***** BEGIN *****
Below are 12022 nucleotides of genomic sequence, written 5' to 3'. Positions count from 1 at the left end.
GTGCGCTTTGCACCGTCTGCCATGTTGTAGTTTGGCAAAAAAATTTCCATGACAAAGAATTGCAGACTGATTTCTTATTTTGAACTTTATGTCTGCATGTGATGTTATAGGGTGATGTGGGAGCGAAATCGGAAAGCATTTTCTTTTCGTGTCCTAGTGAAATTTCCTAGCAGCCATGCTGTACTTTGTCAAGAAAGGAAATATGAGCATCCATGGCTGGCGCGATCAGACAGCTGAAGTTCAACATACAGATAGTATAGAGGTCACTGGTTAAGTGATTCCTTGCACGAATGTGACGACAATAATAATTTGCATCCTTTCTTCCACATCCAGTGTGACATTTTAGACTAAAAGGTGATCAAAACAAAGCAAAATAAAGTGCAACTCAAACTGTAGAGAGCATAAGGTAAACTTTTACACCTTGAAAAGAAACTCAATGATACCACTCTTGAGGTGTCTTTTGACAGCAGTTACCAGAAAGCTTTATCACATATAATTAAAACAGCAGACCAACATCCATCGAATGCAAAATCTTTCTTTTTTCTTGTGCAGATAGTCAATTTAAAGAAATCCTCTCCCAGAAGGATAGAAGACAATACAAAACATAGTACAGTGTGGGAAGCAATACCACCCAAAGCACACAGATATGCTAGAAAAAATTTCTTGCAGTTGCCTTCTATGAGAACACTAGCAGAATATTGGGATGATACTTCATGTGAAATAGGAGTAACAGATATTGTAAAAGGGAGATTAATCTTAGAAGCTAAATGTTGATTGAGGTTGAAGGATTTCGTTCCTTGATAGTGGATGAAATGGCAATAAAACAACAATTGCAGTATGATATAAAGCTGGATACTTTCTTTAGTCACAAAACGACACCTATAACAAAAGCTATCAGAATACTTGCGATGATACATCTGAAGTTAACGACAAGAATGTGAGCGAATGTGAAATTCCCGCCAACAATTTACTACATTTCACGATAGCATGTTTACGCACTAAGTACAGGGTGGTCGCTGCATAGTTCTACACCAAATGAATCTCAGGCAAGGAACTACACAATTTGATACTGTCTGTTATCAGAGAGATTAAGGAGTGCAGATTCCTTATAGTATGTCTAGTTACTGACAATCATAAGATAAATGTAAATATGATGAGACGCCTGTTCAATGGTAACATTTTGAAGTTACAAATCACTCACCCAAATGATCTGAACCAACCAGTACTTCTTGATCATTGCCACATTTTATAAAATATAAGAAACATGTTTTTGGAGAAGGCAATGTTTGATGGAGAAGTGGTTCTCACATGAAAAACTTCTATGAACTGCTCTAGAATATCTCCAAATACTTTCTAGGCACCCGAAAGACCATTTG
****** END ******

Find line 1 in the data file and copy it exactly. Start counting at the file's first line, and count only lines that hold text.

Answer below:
Below are 12022 nucleotides of genomic sequence, written 5' to 3'. Positions count from 1 at the left end.